Coughlin, Giants head into the unknown

Tom Coughlin felt he had something special before things fell apart during the final weeks of the regular season. AP Photo/Evan Vucci

New York Giants coach Tom Coughlin may have taken a page from the Bobby Knight playbook when he advised his critics to kiss his posterior following the final game of the season, but now he needs to back up his tough talk. Coughlin's job security came into question as the Giants lost two key games in December and missed the playoffs for the second consecutive season.

Giants co-owner John Mara had Coughlin's back immediately following the final win over the Washington Redskins and said Thursday that a contract extension will happen "sooner rather than later." But unless you coach for the Steelers and perhaps the Eagles, contract extensions don't always carry a lot of weight. No matter the circumstances, it's hard to imagine Coughlin surviving if the Giants miss the playoffs again.

It feels like the Giants are sort of in football purgatory right now. They were talented enough to be considered a true Super Bowl contender as late as December, but you can't ignore the awful two-week collapse that ensued. It's not like this roster is crying out for a massive overhaul, but it also doesn't feel like standing pat is the best move.

One thing Giants fans won't enjoy is hearing Coughlin talk about how injuries played such a large role late in the season. Every time you try to convince yourselves that injuries along the offensive line and at receiver undermined this team, the world champion Green Bay Packers and their 15 players on injured reserve keep coming to mind. And that's why I think this quote from Tom Coughlin at the NFL combine in Indianapolis Friday was in poor form:

"As I said, there were, at times, during the season, I came away from games saying, ‘Geez, we may really have something.’ And as soon as I said that, then Steve Smith had his midweek problem," Coughlin told reporters Friday. "It is not all about that. Everybody overcomes injuries. There are games where we didn’t play as well. The No. 1 factor I attributed to from Day 1 was the turnovers. You lead the league in takeaways, but you also lead the league in giveaways. It has always been a huge factor for me since Day 1. Had that been more in the norm for our team, then I think we probably win two more games than lose. So that was certainly a huge part of it. But it wouldn’t be fair or honest for us to question or ignore the fact that some of the players were not able to play at the end of the year. The injury factor did take a toll."

I think Coughlin and GM Jerry Reese are still stunned by what happened with Eli Manning last season. This is a borderline elite quarterback who led the league in interceptions. I've been (rightly) labeled an Eli apologist in the past, but there's absolutely no excuse for throwing 25 interceptions. His defenders will point to all of the tipped passes and inexperienced wide receivers, but I'll point you to some of the most careless decisions we've seen from Manning in years. The image that keeps coming back to me is that left-handed attempt that was intercepted by the Titans in a loss at New Meadowlands Stadium. The Giants dominated that game statistically, but they lost their poise in drawing personal fouls and Manning simply gave points away. It's a loss that ended up haunting the Giants at the end of the season.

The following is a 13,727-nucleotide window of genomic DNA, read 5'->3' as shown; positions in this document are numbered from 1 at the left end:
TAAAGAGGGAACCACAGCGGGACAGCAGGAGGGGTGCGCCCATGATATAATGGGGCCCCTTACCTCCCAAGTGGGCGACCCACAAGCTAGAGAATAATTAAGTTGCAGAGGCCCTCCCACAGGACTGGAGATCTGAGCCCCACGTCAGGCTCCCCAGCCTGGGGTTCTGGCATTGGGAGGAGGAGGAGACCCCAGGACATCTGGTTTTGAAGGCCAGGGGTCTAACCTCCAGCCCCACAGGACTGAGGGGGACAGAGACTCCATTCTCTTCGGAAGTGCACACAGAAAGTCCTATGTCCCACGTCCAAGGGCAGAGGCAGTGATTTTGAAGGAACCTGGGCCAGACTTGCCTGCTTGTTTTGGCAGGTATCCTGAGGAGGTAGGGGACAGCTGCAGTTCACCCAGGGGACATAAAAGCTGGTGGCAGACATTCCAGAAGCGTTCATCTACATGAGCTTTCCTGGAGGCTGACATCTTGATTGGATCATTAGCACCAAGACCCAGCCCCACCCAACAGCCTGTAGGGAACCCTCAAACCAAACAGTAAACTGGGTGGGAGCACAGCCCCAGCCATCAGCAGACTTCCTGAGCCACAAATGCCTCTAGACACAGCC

Following the season, Reese was quite pointed in his comments toward Manning. Given the opportunity to offer an alibi, Reese said the onus would be entirely on Manning to correct his mistakes. The message was pretty clear that the organization expected a lot more from its franchise quarterback. And I believe that message has been received.

Reese will address reporters Saturday at the combine, and I'm sure the topic of Manning will be front and center. He may not be quite as pointed in his comments, but I guarantee you that watching Aaron Rodgers put an offense on his shoulders in a remarkable string of do-or-die games gave Reese and Coughlin even more resolve to make sure Manning lifts his game in 2011.

But what about this little lockout story? For a coach who puts such a premium on communication, it has to drive Coughlin nuts that he may be cut off from his players.

"That would be, or will be, something that none of us in this profession really want," said Coughlin. "Everything we do is always a hands-on approach. You have the constant flow of information back and forth, so that part of it will be the difficult part of it."

Coughlin's defensive coordinator, Perry Fewell, thrives on talking to his players. And there's the belief within the organization that the defense will make a big jump in Fewell's second season. Now the Giants will have a more difficult time monitoring the progress of injured players such as Smith and defensive end Mathias Kiwanuka, perhaps the most versatile player on that side of the ball.

Coughlin was also asked about former Giants receiver Plaxico Burress, who is scheduled to be released from prison in June. Will the Giants welcome him back into the fold?

"You know, I haven’t spent a lot of time thinking or talking about that," said Coughlin. "I anticipated that someone would ask that question. I don’t know that there would be interest on the part of the Giants. I don’t know that there won’t be, but I don’t know if there will be."

So I guess we're clear on that?

Like a lot of teams across the league, the Giants are trying to figure out who they are. And it's not like a lockout's going to help that search.